3
votes
3answers
23k views

Is using 'yourselves' in this sentence grammatically correct?

Even among yourselves there will surely be differences and variances. Or should I use 'you' here?
0
votes
0answers
29 views

Is my usage of the colon in this sentence accurate? [duplicate]

From what I understand, one of the functions of the colon, among other things (introducing lists, direct speech/quotation etc), is to act as a link between two sentences. (A formal version of the ...
0
votes
1answer
275 views

Which of the two sentences is grammatically correct? Why?

Which of the following sentences is grammatically correct? Are both OK? The butler relayed to them Eugene’s instruction to use as little seasoning as possible. The butler relayed to them ...
1
vote
2answers
16k views

Do you have / Have you had something to eat'?

Consider these two expressions Do you have anything to eat? Have you had anything to eat? In the first expression I am definitely asking someone if he has something to eat. But in the second ...
-1
votes
2answers
1k views

What does “snap” mean in these sentences? [closed]

He dashed back across the road, hurried up to his office, snapped at his secretary not to disturb him, "On vacation in Majorca," snapped Aunt Petunia. "What did you say?" his aunt snapped ...
2
votes
1answer
339 views

Tense of noticing/realizing things

When you explain to someone that you realized or noticed something at a certain point, should the realizing or noticing be past perfect or simple past or present perfect? I emailed you because I ...
1
vote
1answer
103 views

What is the meaning of this sentence?

Instead of that, he had just sailed over a party of friends from his own place on the Long Island shore. (Link to source) How do you analyze this sentence? Does he go to a party of friends from his ...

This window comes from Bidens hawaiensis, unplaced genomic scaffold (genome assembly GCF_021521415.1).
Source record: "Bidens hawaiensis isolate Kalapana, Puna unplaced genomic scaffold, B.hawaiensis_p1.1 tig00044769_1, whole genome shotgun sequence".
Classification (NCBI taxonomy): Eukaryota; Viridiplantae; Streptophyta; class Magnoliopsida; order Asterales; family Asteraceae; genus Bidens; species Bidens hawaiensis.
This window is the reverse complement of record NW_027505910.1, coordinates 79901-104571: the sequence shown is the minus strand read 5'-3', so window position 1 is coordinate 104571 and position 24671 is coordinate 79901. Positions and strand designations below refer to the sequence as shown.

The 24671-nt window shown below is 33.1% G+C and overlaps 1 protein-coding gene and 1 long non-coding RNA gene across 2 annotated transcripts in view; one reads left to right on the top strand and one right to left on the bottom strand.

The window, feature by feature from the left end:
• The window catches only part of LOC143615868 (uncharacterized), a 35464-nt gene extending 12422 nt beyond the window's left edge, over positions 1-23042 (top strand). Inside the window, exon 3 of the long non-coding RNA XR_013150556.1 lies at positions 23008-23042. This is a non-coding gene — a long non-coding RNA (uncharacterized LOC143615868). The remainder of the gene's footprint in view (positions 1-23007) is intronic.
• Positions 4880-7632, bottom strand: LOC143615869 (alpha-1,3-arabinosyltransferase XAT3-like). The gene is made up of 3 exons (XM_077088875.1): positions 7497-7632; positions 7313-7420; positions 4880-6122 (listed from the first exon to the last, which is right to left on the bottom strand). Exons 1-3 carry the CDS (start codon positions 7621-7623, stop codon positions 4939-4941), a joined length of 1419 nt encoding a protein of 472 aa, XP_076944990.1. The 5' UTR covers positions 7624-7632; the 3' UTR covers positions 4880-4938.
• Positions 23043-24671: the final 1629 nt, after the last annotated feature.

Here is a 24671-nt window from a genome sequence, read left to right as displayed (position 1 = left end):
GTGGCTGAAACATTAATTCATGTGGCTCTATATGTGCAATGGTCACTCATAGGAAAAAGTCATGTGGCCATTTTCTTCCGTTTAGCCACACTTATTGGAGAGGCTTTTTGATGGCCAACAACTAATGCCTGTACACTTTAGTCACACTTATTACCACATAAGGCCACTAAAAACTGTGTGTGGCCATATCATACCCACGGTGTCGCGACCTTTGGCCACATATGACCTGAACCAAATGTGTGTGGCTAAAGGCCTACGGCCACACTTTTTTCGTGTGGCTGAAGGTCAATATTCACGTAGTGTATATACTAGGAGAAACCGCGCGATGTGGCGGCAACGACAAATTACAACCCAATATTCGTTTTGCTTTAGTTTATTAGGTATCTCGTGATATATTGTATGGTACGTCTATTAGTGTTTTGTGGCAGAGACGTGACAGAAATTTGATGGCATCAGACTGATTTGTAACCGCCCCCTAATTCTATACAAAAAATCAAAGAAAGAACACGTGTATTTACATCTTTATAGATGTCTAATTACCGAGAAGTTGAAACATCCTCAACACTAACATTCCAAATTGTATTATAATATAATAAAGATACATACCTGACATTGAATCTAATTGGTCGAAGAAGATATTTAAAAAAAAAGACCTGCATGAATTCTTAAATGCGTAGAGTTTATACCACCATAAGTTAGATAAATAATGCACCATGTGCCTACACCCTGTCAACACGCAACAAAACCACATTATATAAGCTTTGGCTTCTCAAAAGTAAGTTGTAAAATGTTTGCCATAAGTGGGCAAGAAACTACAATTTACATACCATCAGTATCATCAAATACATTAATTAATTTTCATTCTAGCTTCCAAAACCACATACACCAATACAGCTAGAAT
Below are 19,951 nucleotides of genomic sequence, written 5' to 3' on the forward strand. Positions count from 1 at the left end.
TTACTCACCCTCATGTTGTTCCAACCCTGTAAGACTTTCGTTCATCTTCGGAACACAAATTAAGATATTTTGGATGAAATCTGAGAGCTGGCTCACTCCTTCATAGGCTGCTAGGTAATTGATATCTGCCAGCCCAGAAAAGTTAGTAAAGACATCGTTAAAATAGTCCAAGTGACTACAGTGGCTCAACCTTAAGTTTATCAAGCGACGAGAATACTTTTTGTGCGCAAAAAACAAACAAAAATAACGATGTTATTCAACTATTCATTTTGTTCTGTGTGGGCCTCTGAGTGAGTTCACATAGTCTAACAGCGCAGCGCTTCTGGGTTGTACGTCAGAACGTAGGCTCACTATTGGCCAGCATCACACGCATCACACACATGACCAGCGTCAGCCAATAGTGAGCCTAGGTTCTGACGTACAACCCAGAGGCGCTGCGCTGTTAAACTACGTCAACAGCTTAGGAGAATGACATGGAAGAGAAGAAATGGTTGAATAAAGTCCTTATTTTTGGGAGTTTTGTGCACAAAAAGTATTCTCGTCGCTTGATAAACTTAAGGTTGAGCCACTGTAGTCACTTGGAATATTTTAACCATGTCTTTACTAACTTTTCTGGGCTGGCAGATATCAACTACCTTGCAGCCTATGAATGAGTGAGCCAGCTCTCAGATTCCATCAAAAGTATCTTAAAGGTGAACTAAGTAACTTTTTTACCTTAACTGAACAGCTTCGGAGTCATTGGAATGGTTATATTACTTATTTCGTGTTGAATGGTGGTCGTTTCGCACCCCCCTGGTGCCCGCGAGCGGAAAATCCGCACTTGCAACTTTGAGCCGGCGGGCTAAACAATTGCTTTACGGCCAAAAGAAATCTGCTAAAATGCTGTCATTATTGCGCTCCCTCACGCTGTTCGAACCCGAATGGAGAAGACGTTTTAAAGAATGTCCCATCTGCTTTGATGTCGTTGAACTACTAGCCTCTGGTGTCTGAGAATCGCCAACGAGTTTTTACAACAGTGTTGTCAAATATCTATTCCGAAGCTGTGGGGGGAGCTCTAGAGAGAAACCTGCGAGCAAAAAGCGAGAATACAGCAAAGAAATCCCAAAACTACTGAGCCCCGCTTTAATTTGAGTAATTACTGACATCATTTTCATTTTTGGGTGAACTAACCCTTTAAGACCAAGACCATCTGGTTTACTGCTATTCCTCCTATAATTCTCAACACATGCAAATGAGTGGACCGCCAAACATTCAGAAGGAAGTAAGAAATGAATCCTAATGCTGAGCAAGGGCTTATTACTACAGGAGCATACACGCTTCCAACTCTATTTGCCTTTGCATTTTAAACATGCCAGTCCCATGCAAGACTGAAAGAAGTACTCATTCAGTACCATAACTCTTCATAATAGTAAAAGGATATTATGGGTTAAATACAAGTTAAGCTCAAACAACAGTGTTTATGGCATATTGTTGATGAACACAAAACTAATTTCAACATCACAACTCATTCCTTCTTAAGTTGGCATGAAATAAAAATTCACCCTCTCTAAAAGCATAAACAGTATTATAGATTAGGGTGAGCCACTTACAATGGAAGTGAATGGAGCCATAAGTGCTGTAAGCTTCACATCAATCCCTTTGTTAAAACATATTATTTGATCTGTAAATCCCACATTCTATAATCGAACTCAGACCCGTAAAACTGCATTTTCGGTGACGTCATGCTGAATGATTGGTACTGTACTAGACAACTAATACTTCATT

1
vote
3answers
307 views

“Removes her dress” versus “strips her dress” versus “sheds her dress”

Which one is correct? She removes her dress and dives in the pool in her underwear. She strips her dress and dives in the pool in her underwear. She sheds her dress and dives in the pool in her ...
1
vote
1answer
81 views

What does “started westward” mean in this sentence?

Jim Ralston could always bring a friend home to dine without notice. The Ralston and Lovell wines rounded off the effect, and even Joe's drawn face had mellowed by the time the Lovell Madeira started ...
2
votes
1answer
8k views

What does saying a verb is “used with/without an object” mean?

This is a comment a poster made to someone on a discussion, Man, why are you hassling me so much this morning? I'm trying to open minds, bro I wasn't sure about the meaning of hassle, and when ...
1
vote
1answer
777 views

“Pretending like a dog,” “act like a dog,” or “imitate like a dog”?

John looks his son, pretending like a dog. John looks his son, acting like a dog. John looks his son, imitating like a dog. To make his son laugh, John acts/pretends/imitates like a dog. ...
6
votes
2answers
24k views

Meaning and usage of “good old”

Sometimes, some good ol' solitude feels good man. What does good old mean, and how do you usually use it in context?
2
votes
1answer
193 views

Is there a similar idiomatic phrase for “reading is great, love reading, read excellent books”?